Rhodes College Celebrates 175 Years

image of Rhodes College 175th Anniversary Banners

Rhodes College marks its 175th anniversary this year and is celebrating with a full schedule of events as it reflects on its liberal arts and sciences history and embarks on a future that will continue to inspire students, transform lives, graduate trailblazers, and advance the college’s national and international stature.

As part of the celebration, the inauguration of the 21st president of Rhodes College, Jennifer M. Collins, will take place Oct. 21 at 9:30 a.m. in the Bryan Campus Life Center.

W.F. Hopkins is listed first on the roster of presidents who have led the college, which was originally located in Clarksville, TN. It began as Masonic University of Tennessee in 1848, after Clarksville Male Academy conveyed its property to the Masonic Grand Lodge of Tennessee.

The Castle, the college’s first permanent building, was completed in 1850 and described as an elegant structure in Elizabethan architecture, arresting the attention of those passing by. In 1855, the college was renamed Stewart College in honor of then-president William M. Stewart. Under his leadership, the college became affiliated with the Presbyterian Church, an affiliation that continues to this day.

It was in 1925 under the leadership of Charles E. Diehl that the college moved to its current Memphis location. Diehl is reported to have said this about the selection of the Collegiate Gothic architectural style for the new campus: “Genuineness is characteristic of the heart of this institution, and we wanted this note sounded everywhere, even in the construction of the physical plant. It was to be enduring, for we were building for generations to come. It was to be beautiful, for the aesthetic side of man’s nature is important and a college of liberal culture dare not overlook it . . . .”

Among the treasures brought from the Clarksville campus to Memphis was the bell that had summoned students to classes throughout the day and oak seedlings that have grown to become today’s majestic Oak Alley. The bell—and not to be confused with the Halliburton Tower bell—currently hangs over the dining hall. The Honor System was one of the institutions brought from the Clarksville campus.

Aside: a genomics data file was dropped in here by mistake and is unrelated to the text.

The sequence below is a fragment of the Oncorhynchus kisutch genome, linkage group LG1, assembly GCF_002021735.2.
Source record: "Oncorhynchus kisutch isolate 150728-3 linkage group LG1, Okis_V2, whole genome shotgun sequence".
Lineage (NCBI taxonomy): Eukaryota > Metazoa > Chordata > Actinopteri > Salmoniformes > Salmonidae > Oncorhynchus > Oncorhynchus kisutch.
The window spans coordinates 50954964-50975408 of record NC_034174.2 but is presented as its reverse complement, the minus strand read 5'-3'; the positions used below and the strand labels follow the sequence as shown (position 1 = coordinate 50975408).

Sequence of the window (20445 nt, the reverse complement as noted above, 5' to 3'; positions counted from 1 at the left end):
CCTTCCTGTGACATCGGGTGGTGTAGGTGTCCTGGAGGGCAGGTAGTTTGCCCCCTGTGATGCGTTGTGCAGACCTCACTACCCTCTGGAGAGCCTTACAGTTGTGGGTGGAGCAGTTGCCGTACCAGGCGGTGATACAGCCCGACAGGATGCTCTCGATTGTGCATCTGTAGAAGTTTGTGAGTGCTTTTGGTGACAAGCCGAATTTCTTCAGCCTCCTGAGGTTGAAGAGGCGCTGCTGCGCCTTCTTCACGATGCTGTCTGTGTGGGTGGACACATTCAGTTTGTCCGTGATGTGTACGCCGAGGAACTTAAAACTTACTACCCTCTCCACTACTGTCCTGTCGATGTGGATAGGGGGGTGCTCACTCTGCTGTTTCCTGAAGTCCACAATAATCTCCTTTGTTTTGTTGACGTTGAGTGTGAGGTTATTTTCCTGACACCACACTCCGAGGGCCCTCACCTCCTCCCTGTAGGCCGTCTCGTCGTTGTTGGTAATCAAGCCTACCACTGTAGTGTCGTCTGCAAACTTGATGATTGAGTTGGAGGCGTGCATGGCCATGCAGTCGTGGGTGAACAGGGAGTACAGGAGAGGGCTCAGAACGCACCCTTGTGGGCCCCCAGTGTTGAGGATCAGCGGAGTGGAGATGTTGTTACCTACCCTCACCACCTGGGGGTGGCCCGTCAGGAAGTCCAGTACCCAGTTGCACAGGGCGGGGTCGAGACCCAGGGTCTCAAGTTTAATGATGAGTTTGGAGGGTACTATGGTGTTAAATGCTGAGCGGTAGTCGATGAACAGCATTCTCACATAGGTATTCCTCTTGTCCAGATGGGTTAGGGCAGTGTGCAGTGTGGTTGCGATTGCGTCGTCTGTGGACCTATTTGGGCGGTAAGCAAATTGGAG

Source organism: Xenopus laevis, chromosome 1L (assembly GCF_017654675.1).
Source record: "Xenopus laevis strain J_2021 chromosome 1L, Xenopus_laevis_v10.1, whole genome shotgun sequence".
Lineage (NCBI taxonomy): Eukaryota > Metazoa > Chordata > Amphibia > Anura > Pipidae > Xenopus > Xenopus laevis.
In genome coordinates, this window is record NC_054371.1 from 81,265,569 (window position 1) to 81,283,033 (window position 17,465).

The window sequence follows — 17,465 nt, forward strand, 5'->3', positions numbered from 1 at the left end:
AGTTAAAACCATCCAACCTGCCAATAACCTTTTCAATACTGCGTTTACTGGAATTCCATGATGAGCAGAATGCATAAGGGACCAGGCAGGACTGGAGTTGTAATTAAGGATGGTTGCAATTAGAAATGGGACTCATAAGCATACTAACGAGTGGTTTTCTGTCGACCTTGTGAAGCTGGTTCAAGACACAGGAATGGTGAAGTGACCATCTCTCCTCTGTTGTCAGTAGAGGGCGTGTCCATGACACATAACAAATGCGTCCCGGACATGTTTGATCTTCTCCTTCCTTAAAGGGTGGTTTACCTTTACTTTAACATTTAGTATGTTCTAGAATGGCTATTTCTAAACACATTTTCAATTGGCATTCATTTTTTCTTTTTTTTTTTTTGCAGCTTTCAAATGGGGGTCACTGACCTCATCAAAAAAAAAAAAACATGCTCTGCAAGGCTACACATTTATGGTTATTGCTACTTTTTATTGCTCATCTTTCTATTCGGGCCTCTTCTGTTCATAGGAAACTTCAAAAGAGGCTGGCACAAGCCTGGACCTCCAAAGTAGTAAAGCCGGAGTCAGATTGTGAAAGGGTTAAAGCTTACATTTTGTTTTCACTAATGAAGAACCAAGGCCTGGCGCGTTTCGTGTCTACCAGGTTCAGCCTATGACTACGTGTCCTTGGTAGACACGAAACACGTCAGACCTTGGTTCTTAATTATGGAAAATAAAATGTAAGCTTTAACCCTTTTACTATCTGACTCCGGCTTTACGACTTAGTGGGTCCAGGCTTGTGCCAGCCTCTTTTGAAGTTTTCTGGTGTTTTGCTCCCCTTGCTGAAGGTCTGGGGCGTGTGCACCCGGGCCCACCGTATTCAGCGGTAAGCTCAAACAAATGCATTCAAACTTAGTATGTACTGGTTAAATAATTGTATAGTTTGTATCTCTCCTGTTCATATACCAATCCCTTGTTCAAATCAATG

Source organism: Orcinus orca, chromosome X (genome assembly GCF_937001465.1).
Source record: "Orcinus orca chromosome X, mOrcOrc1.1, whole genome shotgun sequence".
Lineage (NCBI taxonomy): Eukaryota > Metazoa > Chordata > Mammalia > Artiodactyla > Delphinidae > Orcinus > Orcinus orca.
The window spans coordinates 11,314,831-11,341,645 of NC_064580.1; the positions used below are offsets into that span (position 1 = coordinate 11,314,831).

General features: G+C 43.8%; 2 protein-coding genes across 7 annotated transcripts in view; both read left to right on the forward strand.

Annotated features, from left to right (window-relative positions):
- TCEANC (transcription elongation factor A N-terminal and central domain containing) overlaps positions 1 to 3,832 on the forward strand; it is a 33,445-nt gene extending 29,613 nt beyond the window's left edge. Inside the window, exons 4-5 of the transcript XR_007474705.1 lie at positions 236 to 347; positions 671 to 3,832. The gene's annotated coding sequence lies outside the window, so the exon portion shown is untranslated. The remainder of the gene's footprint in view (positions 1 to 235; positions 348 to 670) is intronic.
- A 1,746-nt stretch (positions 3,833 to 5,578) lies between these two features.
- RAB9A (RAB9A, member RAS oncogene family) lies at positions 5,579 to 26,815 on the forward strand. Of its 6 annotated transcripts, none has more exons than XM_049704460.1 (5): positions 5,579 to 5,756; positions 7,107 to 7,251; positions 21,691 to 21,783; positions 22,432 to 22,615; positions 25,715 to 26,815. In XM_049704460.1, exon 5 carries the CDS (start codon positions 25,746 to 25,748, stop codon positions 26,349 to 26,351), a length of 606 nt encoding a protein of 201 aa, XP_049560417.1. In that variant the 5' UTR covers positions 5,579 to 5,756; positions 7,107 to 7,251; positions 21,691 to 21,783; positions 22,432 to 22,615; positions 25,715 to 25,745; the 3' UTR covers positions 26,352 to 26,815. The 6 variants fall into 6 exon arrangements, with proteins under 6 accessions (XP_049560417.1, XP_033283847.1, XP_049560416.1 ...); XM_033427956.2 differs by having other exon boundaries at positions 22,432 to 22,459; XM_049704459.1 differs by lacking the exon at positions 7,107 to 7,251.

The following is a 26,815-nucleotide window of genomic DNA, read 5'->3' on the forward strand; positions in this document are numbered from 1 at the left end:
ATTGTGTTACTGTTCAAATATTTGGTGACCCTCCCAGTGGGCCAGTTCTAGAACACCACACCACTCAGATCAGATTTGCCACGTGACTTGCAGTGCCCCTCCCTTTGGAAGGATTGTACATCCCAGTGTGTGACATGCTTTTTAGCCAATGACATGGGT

As in any enduring story, the college has had numerous chapters and changing circumstances, and with those changes have come the college’s different names, including Montgomery Masonic College, Southwestern Presbyterian University, and Southwestern at Memphis. In 1984, Rhodes was renamed to honor Petyon Nalle Rhodes, who served as president from 1949 to 1965.

When turning the pages of the college’s history, one can note many firsts and defining moments, from the first football game against rival Sewanee in 1899 to the opening of the newest East Village residence hall in 2023. Other notable events include the first interdisciplinary course, Man in the Light of History and Religion, established in 1945; the Halliburton Tower, dedicated in 1962; the Bonner Scholars program, established in 1992; the M.S. in Accounting program, established in 1993; the Mike Curb Institute for Music, founded in 2006; the Clarence Day Scholarship Program for talented students from Shelby County, launched in 2011; and the Lynne and Henry Turley Memphis Center, established in 2017. The campus has continued to grow, adding residence halls and academic buildings, including the Paul Barret, Jr. Library in 2005 and Robertson Hall in 2017. Each new building has continued to fulfill Diehl’s vision of a residential college in the Collegiate Gothic design, using the same Arkansas fieldstone, Indiana limestone, and Vermont slate as the first building on campus.

Today, Rhodes students—more than 2,000 representing 45 states and 63 countries—engage with the culture, community members, and global industries of the major metropolitan city of Memphis through service and internship opportunities, in addition to exploring the world through study abroad. Rhodes has become a place like no other, where students meet the demands of rigorous academics, work with faculty mentors on research and creative activities, discover and cultivate lifelong passions, and make a positive difference wherever their journeys take them.

And this student success has been enhanced thanks to the support of faculty and staff, alumni, trustees, donors, and college partners in varied fields, from healthcare to government to the arts. The banners hanging high at the college’s entrance on University Street welcome the community to join the celebration of Rhodes’ 175th anniversary.

For event information, favorite memories, courses related to the anniversary, and other updates, visit Rhodes Celebrates 175 Years, and let’s celebrate!